summary of the text.
3. Analyze how particular
elements of a story or drama
interact (e.g., how setting
shapes the characters or plot).
4. Determine the meaning of
words and phrases as they are
used in a text, including
figurative and connotative

WORD GEN
Use academic language in writing and oral response
UNDERSTANDINGS:
Students will understand that
1.

2.

7.1 The physical environment and natural


resources of North America influenced the
development of the first human settlements and
the culture of Native Americans. Native American
societies varied across North America.
7.2 COLONIAL DEVELOPMENTS: European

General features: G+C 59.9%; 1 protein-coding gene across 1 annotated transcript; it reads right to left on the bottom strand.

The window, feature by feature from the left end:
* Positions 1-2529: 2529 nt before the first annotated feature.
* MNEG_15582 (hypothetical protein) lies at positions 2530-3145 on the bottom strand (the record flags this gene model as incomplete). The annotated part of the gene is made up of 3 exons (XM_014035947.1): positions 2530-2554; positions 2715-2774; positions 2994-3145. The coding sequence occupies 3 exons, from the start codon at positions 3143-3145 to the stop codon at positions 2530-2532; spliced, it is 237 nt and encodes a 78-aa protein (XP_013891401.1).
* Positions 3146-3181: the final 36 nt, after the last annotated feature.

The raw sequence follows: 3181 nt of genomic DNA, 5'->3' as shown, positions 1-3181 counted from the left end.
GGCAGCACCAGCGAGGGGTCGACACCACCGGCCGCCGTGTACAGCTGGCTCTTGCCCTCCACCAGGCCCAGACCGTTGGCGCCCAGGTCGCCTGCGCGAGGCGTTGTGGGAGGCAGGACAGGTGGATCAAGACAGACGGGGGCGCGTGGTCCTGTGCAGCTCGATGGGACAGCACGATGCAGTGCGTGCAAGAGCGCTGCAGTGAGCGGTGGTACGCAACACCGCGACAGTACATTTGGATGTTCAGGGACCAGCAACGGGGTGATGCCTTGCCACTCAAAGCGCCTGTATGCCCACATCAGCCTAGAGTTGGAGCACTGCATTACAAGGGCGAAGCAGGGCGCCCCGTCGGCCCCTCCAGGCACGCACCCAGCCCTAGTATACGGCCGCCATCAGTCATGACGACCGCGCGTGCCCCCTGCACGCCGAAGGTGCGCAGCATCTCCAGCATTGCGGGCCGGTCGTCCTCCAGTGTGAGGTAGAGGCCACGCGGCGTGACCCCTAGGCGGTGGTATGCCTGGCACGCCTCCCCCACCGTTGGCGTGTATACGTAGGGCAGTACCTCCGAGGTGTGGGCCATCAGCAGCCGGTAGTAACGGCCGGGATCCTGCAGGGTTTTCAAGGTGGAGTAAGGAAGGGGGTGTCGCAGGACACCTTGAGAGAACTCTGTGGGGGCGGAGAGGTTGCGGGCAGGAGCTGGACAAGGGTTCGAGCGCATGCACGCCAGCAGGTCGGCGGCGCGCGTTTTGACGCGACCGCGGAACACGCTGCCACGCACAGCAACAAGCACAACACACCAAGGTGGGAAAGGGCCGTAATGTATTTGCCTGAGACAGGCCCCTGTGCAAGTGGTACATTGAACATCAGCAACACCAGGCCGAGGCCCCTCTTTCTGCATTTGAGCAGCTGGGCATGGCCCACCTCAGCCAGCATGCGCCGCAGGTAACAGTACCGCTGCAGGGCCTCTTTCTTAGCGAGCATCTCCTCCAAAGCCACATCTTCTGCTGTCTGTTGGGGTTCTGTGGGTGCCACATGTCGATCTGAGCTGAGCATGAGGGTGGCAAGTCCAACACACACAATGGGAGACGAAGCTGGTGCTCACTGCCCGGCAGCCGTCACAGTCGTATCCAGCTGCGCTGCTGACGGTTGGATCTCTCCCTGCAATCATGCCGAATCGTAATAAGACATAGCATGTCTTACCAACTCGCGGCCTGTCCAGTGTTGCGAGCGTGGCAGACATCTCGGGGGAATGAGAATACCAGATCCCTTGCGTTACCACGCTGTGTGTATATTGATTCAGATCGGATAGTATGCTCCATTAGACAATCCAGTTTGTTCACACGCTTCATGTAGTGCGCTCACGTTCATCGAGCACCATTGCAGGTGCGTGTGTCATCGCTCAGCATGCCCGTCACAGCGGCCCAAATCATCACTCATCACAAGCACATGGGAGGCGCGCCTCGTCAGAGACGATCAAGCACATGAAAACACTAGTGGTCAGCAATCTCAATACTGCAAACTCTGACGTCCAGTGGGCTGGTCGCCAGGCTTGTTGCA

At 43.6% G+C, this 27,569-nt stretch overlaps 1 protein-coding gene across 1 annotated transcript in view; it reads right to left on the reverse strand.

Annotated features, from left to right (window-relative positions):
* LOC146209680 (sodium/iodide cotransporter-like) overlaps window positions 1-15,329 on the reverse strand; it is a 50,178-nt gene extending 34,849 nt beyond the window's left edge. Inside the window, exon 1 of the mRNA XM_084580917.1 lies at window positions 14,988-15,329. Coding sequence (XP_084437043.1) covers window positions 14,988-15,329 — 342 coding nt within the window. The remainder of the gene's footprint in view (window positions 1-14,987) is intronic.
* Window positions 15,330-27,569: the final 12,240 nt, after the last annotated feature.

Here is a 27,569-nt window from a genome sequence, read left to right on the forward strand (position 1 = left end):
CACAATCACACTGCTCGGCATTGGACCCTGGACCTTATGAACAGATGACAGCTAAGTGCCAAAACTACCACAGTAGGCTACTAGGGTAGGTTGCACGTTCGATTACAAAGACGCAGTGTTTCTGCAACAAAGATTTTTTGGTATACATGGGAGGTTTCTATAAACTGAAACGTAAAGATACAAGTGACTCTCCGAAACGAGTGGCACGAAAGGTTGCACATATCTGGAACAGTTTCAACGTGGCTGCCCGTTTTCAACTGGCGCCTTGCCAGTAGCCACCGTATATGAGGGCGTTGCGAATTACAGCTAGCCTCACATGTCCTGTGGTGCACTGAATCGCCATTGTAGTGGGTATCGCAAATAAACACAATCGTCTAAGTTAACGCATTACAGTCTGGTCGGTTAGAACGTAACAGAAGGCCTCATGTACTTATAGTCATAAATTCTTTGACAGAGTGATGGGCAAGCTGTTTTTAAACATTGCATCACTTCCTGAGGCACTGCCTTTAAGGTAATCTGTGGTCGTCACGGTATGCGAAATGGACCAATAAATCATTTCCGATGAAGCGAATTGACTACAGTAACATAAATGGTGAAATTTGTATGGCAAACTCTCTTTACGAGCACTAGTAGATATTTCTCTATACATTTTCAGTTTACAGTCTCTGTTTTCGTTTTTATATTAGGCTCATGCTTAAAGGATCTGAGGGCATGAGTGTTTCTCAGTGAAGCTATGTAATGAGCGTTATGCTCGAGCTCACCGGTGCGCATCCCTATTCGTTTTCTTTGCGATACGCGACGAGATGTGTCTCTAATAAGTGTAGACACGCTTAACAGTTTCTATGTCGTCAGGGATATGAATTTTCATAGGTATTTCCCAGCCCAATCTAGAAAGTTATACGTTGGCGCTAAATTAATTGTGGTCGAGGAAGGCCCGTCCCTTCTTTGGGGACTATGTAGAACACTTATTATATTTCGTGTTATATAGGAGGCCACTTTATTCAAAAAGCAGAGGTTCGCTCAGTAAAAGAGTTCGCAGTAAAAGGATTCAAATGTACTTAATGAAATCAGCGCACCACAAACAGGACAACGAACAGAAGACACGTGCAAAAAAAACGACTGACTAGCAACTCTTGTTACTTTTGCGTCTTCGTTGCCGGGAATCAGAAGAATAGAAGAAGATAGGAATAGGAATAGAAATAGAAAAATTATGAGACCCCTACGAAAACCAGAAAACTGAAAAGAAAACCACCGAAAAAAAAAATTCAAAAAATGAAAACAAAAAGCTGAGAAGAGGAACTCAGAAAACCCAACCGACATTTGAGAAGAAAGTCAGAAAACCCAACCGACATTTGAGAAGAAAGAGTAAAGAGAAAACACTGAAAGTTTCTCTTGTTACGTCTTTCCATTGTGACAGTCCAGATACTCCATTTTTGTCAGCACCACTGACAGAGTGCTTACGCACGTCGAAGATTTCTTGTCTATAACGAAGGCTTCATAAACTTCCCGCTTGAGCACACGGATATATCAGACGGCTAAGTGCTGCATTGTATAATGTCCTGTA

Meaning
ESSENTIAL QUESTIONS:
Students will be considering

How did the environment impact the Native Americans?

Why did Europeans travel to the New World?

How did Native American groups compare and differ?

How did Native American groups decline?

How did technology impact colonization?

meanings; analyze the impact


of rhymes and other repetitions
of sounds (e.g., alliteration) on
a specific verse or stanza of a
poem or section of a story or
drama.
5. Analyze how a dramas or
poems form or structure (e.g.,
soliloquy, sonnet) contributes
to its meaning.

3.

6. Analyze how an author


develops and contrasts the
points of view of different
characters or narrators in a text.

4.
5.
6.

10. By the end of the year,


read and comprehend literature,
including stories, dramas, and
poems, in the grades 68 text
complexity band proficiently,
with scaffolding as needed at
the high end of the range

7.
8.

exploration of the New World resulted in various


interactions with Native Americans and in
colonization. The American colonies were
established for a variety of reasons and developed